Midsommar manages to be extremely funny in an awkward sort of way as characters communicate their feelings poorly, misunderstand customs, and prove themselves to be the generally self-involved 20-somethings that they are. Like a schadenfreude sort of funny. Like Fyre Festival funny.
Midsommar can feel like a bit of a slow burn, but keeps a confident stride as horrific events are foreshadowed and doled out as the film progresses, ever wreathed in flowers, sunlight, and white linen. The tone actually feels more consistent and orderly than Hereditary. The finale isn't a huge twist, but rather a culmination of everything that the festival has been building toward, as well as the product of Dani’s grief process.
Daylight horror is, itself, considered a subgenre. It’s easy to be afraid in the dark, as it hides the spookiest things until an opportune moment for them to pop out. Also, functionally it serves to hide the seams on less well-polished effects. Raking these terrors out into the light can ruin the magic unless deftly handled. Midsommar does this eloquently, with clear shots of several horrifying moments (even including a reprise of an earlier, dimmer tableaux in the harsh summer light). There are artful cuts away from the gorier details, but they don’t feel like much of a reprieve as they seem to further reveal or to draw a moment out.
Midsommar has some of the most honest depictions of psychedelic/hallucinogenic drug use I’ve ever seen in film. Far from the wobbly camera shots or actors yelling about purple elephants that are often employed elsewhere, the perspective views we see have trees circulating and breathing visibly, grass growing through someone’s hand, flowers opening and closing. The actors breathe deeply, self-soothe, stare off into the distance unable to truly focus on what is being said to them. Dani, at one point, spontaneously starts speaking in Swedish, having been immersed in the language (and in various hallucinogenic teas) for about a week.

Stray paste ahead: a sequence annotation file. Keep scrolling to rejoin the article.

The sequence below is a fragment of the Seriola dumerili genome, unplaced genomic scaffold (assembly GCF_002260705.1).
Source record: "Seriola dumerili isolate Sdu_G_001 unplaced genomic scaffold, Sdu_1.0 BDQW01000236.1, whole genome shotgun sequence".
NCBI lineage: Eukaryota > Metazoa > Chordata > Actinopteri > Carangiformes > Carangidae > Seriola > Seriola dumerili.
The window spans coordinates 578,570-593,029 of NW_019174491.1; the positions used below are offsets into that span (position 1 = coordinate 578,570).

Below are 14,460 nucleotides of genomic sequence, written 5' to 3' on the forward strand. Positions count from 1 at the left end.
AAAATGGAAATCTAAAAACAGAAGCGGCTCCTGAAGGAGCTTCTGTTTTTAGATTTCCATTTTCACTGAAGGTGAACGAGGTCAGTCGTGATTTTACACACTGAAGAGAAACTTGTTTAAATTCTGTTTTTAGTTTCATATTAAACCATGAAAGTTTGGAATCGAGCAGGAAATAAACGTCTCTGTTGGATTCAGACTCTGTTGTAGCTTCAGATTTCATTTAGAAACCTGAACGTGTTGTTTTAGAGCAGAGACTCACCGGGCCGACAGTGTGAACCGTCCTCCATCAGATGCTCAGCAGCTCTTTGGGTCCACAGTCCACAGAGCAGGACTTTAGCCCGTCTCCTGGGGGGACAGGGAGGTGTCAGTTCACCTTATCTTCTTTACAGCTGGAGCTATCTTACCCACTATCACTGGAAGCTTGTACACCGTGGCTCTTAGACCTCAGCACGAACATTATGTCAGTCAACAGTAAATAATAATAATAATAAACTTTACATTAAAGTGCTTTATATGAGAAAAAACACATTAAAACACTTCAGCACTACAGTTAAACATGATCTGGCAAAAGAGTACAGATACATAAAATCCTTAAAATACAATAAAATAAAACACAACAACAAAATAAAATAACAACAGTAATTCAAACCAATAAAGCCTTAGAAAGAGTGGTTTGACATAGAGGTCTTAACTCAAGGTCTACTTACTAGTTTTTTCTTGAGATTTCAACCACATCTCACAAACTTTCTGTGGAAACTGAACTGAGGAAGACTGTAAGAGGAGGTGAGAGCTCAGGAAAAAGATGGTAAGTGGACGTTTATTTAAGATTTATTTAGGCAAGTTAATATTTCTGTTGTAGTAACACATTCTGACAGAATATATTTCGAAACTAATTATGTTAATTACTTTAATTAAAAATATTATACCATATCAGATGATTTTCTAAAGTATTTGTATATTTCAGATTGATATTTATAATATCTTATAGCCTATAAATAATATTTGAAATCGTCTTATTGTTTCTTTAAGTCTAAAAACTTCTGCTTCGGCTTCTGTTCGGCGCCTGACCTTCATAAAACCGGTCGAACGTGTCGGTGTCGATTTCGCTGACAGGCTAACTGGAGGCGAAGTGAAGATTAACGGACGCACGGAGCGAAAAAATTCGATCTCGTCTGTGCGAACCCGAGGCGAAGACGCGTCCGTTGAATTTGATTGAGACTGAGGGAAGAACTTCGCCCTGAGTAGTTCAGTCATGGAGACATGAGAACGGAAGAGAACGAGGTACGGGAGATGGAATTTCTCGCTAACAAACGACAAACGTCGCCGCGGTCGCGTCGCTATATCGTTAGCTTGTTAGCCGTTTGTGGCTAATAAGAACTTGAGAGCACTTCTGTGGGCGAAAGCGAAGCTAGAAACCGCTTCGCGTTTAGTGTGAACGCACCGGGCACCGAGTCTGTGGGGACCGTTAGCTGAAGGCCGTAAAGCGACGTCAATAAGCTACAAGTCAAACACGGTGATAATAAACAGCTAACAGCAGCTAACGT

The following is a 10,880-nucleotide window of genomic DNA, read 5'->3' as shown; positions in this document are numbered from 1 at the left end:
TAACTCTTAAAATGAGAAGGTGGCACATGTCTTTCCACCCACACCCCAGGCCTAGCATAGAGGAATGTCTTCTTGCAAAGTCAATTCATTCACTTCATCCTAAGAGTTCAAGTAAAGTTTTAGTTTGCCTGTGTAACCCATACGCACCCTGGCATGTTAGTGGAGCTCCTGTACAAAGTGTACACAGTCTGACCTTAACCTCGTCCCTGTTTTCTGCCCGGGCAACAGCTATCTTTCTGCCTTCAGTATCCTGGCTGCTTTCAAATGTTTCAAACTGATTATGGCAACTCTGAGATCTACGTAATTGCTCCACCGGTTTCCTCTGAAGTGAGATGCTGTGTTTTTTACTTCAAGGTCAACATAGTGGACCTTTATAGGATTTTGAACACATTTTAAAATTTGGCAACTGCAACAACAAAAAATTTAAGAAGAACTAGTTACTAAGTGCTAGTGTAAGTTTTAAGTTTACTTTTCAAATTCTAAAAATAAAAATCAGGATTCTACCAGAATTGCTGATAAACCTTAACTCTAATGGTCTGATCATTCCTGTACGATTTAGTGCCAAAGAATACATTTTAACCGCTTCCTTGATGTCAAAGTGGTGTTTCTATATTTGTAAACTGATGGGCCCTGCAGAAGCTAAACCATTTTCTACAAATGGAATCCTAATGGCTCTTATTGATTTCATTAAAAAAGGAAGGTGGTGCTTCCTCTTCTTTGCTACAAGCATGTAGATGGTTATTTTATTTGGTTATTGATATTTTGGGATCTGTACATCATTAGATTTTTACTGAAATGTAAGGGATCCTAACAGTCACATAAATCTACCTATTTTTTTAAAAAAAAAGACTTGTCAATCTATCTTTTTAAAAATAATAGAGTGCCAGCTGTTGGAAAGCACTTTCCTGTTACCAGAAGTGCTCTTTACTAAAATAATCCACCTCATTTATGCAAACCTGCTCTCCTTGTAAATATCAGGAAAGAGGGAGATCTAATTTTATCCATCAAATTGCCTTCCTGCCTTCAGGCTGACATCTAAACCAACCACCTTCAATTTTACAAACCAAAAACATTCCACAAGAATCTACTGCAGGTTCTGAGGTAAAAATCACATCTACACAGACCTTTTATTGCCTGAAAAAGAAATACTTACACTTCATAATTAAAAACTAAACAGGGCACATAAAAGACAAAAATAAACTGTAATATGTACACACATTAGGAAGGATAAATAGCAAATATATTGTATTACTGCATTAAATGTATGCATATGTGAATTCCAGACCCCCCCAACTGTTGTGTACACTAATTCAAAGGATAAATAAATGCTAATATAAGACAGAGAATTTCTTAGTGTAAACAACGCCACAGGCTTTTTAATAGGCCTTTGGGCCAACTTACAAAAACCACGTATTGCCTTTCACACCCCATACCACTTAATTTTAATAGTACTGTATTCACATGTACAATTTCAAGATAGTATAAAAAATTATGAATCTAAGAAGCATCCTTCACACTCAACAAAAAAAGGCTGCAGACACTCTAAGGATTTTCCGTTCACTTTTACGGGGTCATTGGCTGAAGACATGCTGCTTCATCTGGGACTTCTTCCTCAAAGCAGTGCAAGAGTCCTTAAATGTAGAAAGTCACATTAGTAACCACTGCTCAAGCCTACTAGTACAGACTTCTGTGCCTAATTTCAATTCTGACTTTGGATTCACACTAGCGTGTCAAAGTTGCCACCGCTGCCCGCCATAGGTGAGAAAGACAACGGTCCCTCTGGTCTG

Aside from the idyllic location, the shots themselves are well-composed and interesting. There are indulgent wide shots, sweeping camera work, tense point-of-view shots, I think there's some drone footage in there - basically a joyful romp with a lens. The score is excellent, with droning strings that often give an uneasy, creep-up-your-spine sort of feeling, even when the visuals that accompany it are neutral. And of course, the special effects are top notch - they'd have to be, as you get each bloody set piece laid bare in the harsh summer sunlight.
All in all, Midsommar sparkles visually and simmers with sinister intent. Even without the meditation on grief and relationships, the visuals alone would probably make this worth seeing. It's just so well-crafted. But Aster is best loved for his elevation of the horror genre to include examinations of interpersonal relationships (as seen in Hereditary and in some of his prior short films), which keep his films character-centered and give them far more depth than your basic 90s slasher. Go see Midsommar in theaters and brag about it to your kids in another 15-20 years that you got to.